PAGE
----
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Dealing with Lower Back Pain

Posted by on May 9, 2013 in Self Care Tidbits | 1 comment

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Lower back pain is one of the most common conditions and one of the leading causes of physician visits in the United States. In fact, at least four out of five adults will experience lower back pain at some point in their lives.

Ironically, the severity of the pain is often unrelated to the extent of physical damage. A simple back strain with muscle spasms can cause excruciating back pain that can make it difficult to walk or even stand. This is in contrast to a large herniated disc or completely degenerated disc which can be completely painless. There are many structures in the lower back that can cause pain and the causes of low back pain can be very complex. The following parts of spinal anatomy can cause pain:

  • The large nerve roots in the low back that go to the legs and arms may be irritated
  • The smaller nerves that innervate the spine in the low back may be irritated
  • The large paired lower back muscles, known as the erector spine, may be strained
  • The bones, ligaments or joints may be injured
  • The inter-vertebral disc may be injured.

It is important to note that many types of lower back pain have no known anatomical cause.  The pain is still real, though and needs help and attention. However, usually lower back pain can be linked to general causes, like a muscle strain or a specific and diagnosable condition like a degenerative disc disease or a lumbar herniated disc.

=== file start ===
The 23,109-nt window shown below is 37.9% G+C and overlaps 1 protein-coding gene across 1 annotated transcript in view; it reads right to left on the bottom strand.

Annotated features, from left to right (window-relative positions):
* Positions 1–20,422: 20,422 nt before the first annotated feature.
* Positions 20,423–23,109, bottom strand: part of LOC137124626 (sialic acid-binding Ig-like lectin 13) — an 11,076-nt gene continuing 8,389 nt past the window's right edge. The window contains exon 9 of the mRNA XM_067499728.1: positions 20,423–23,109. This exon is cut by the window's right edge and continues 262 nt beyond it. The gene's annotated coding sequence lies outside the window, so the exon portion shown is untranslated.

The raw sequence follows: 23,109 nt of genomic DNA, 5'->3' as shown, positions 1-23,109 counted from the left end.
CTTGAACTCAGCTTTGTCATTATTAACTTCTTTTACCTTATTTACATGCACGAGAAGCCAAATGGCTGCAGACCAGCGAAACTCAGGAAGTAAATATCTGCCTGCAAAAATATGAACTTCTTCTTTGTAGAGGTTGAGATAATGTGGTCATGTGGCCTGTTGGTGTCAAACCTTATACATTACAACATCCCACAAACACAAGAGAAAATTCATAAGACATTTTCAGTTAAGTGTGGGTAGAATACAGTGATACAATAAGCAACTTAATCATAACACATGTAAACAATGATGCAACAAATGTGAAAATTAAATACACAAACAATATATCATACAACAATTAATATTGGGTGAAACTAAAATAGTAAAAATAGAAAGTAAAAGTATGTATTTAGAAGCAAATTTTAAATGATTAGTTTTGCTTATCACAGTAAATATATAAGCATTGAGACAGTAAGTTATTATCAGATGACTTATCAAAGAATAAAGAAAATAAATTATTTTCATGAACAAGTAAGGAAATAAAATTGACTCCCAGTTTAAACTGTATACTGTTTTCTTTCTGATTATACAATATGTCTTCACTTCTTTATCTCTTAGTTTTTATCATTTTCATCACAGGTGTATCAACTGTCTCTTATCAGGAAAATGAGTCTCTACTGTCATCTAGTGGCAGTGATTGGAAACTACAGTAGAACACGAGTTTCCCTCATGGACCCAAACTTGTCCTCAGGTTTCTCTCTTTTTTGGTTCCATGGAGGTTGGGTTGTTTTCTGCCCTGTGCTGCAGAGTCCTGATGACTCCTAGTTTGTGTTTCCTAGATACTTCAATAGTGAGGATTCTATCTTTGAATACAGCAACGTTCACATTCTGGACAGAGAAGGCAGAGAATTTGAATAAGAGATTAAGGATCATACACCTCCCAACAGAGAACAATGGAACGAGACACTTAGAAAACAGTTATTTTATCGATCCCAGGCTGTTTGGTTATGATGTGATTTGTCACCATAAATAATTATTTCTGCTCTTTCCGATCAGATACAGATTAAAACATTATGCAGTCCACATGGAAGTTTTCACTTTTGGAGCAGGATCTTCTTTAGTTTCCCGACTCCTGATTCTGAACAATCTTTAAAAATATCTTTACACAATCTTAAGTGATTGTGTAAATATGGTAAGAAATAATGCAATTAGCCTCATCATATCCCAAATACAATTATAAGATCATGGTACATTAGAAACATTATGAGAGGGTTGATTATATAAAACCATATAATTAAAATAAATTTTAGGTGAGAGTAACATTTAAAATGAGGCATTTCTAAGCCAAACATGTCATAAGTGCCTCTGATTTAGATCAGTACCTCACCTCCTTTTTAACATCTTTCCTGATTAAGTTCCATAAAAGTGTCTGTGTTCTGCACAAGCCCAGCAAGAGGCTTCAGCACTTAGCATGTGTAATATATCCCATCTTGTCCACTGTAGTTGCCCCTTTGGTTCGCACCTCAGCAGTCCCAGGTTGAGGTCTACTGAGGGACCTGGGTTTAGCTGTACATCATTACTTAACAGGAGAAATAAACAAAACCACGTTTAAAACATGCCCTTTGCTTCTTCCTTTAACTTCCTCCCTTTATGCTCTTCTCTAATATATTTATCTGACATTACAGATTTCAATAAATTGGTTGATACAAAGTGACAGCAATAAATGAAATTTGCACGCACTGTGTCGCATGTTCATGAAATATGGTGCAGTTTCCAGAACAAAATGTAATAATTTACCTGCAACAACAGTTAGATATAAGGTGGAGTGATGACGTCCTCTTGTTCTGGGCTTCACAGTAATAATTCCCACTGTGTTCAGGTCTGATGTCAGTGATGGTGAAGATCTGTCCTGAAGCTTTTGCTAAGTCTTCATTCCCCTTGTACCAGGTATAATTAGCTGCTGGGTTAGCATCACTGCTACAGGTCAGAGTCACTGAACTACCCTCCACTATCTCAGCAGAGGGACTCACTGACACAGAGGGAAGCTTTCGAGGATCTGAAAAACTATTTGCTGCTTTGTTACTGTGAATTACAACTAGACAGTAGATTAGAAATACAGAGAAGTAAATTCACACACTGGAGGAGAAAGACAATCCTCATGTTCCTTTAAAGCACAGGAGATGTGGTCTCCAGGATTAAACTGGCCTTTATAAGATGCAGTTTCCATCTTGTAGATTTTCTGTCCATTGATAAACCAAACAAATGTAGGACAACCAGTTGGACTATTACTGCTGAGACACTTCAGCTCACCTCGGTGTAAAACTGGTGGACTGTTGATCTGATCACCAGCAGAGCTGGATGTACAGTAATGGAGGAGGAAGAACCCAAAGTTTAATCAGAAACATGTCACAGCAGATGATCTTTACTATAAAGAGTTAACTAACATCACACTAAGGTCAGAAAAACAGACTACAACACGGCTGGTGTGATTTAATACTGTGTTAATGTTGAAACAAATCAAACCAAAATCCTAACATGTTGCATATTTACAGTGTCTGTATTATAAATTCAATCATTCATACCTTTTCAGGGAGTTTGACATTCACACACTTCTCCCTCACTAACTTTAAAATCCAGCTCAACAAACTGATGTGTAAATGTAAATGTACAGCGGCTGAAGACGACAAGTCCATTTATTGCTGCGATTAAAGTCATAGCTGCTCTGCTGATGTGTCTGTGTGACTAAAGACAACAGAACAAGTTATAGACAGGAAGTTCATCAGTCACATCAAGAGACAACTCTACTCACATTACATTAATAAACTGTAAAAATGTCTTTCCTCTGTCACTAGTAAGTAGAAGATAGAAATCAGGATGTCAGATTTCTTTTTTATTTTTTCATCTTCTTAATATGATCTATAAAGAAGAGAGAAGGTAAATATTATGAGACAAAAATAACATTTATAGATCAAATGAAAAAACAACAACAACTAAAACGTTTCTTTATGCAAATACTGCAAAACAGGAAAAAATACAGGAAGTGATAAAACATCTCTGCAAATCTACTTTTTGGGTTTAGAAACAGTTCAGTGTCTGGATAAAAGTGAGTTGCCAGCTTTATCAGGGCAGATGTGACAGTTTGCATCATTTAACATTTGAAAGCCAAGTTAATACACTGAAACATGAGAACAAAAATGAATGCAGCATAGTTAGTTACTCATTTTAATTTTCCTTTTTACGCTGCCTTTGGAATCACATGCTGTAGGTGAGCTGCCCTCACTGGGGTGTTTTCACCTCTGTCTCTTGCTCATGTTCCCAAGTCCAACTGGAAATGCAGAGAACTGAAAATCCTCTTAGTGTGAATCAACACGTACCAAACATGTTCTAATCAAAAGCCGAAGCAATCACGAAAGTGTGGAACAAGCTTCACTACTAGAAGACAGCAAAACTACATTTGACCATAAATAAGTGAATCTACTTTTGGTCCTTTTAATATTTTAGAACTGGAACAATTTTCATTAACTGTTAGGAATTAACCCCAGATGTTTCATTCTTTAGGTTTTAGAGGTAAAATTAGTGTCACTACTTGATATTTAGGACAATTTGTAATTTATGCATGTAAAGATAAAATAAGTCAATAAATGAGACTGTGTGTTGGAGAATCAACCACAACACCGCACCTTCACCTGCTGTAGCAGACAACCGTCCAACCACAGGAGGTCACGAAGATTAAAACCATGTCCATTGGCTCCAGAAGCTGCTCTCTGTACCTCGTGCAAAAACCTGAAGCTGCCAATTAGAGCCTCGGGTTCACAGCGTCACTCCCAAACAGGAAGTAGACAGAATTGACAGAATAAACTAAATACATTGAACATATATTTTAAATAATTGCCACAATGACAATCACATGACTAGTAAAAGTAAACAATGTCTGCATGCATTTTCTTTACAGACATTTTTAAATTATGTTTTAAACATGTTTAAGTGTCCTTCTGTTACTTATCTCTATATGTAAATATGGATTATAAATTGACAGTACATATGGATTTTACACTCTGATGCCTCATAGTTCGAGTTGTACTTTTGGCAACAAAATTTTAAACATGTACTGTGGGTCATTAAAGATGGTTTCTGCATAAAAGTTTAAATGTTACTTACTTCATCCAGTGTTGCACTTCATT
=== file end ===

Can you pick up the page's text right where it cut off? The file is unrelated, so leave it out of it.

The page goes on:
Chiropractic manipulation or physiotherapy can help but the vast majority of lower back pain conditions get better with time.

One of the best things you can do on your own to help overcome lower back pain is bent leg push-up.   Do 20 in the morning and 20 in the evening.  Amazingly, another ancient method of self-adjustment is sneezing. The sneeze response is one of the body’s natural chiropractic responses. Sniffing ground pepper and sneezing has helped thousands to walk again. With each sneeze it may hurt, but eventually will come relief, until finally there is remission of pain.

1 Comment

  1. You really hit the nail on the head when you said the severity of the pain is often unrelated to the extent of physical damage. A month ago, after a rambunctious game of basketball I experienced excruciating back pain. Thinking a good night’s rest would have me back to normal I went off to bed but when I woke up the next morning after a pain- filled, sleepless night, I could not stand. The pain was so bad I was convinced that I must have done some serious damage. After a thorough check up the doctor said that it was nothing more than a back sprain with muscle spasms and I would be okay with some rest, medication and some treatment measures that he prescribed. He was right. Today I feel fine but I still find it difficult to believe that that severe pain was due to a simple muscle spasm.

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